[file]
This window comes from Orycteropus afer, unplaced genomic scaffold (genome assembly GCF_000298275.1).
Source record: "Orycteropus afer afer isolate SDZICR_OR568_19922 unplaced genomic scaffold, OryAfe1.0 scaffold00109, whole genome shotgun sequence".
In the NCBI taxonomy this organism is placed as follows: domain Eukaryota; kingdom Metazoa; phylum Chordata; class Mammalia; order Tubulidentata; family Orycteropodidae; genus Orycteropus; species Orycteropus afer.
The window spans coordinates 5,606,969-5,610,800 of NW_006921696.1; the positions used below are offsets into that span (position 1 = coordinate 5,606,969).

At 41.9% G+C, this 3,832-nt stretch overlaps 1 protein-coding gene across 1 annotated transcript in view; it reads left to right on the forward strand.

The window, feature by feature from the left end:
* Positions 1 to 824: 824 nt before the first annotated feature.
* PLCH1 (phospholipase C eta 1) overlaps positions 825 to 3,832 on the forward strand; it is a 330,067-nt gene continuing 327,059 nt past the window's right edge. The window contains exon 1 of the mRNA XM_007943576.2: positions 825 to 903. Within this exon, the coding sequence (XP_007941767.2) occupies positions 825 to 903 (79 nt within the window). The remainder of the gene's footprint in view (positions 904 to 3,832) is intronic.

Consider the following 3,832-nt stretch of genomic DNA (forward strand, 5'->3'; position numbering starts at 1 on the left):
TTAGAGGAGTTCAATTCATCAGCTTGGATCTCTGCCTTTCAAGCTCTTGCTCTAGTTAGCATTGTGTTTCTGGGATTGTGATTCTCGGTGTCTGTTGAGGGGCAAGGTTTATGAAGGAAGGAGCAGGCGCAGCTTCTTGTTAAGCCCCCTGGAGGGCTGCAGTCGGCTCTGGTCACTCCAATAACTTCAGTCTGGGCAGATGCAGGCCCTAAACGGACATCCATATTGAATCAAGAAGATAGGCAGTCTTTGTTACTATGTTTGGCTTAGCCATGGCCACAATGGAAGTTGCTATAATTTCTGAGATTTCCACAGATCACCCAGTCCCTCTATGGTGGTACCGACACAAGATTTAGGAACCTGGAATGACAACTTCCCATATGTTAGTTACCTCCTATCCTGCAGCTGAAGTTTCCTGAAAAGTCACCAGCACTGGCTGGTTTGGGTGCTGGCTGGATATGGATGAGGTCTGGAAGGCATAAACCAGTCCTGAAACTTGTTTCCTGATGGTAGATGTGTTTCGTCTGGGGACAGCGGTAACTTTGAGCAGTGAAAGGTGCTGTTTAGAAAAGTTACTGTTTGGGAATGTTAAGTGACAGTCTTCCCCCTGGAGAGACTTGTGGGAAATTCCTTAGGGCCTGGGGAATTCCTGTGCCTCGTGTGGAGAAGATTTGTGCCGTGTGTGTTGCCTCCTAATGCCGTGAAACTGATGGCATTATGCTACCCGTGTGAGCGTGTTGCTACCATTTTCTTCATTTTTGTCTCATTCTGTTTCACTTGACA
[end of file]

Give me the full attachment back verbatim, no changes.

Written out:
This window comes from Orycteropus afer, unplaced genomic scaffold (genome assembly GCF_000298275.1).
Source record: "Orycteropus afer afer isolate SDZICR_OR568_19922 unplaced genomic scaffold, OryAfe1.0 scaffold00109, whole genome shotgun sequence".
In the NCBI taxonomy this organism is placed as follows: domain Eukaryota; kingdom Metazoa; phylum Chordata; class Mammalia; order Tubulidentata; family Orycteropodidae; genus Orycteropus; species Orycteropus afer.
The window spans coordinates 5,606,969-5,610,800 of NW_006921696.1; the positions used below are offsets into that span (position 1 = coordinate 5,606,969).

At 41.9% G+C, this 3,832-nt stretch overlaps 1 protein-coding gene across 1 annotated transcript in view; it reads left to right on the forward strand.

The window, feature by feature from the left end:
* Positions 1 to 824: 824 nt before the first annotated feature.
* PLCH1 (phospholipase C eta 1) overlaps positions 825 to 3,832 on the forward strand; it is a 330,067-nt gene continuing 327,059 nt past the window's right edge. The window contains exon 1 of the mRNA XM_007943576.2: positions 825 to 903. Within this exon, the coding sequence (XP_007941767.2) occupies positions 825 to 903 (79 nt within the window). The remainder of the gene's footprint in view (positions 904 to 3,832) is intronic.

Consider the following 3,832-nt stretch of genomic DNA (forward strand, 5'->3'; position numbering starts at 1 on the left):
TTAGAGGAGTTCAATTCATCAGCTTGGATCTCTGCCTTTCAAGCTCTTGCTCTAGTTAGCATTGTGTTTCTGGGATTGTGATTCTCGGTGTCTGTTGAGGGGCAAGGTTTATGAAGGAAGGAGCAGGCGCAGCTTCTTGTTAAGCCCCCTGGAGGGCTGCAGTCGGCTCTGGTCACTCCAATAACTTCAGTCTGGGCAGATGCAGGCCCTAAACGGACATCCATATTGAATCAAGAAGATAGGCAGTCTTTGTTACTATGTTTGGCTTAGCCATGGCCACAATGGAAGTTGCTATAATTTCTGAGATTTCCACAGATCACCCAGTCCCTCTATGGTGGTACCGACACAAGATTTAGGAACCTGGAATGACAACTTCCCATATGTTAGTTACCTCCTATCCTGCAGCTGAAGTTTCCTGAAAAGTCACCAGCACTGGCTGGTTTGGGTGCTGGCTGGATATGGATGAGGTCTGGAAGGCATAAACCAGTCCTGAAACTTGTTTCCTGATGGTAGATGTGTTTCGTCTGGGGACAGCGGTAACTTTGAGCAGTGAAAGGTGCTGTTTAGAAAAGTTACTGTTTGGGAATGTTAAGTGACAGTCTTCCCCCTGGAGAGACTTGTGGGAAATTCCTTAGGGCCTGGGGAATTCCTGTGCCTCGTGTGGAGAAGATTTGTGCCGTGTGTGTTGCCTCCTAATGCCGTGAAACTGATGGCATTATGCTACCCGTGTGAGCGTGTTGCTACCATTTTCTTCATTTTTGTCTCATTCTGTTTCACTTGACA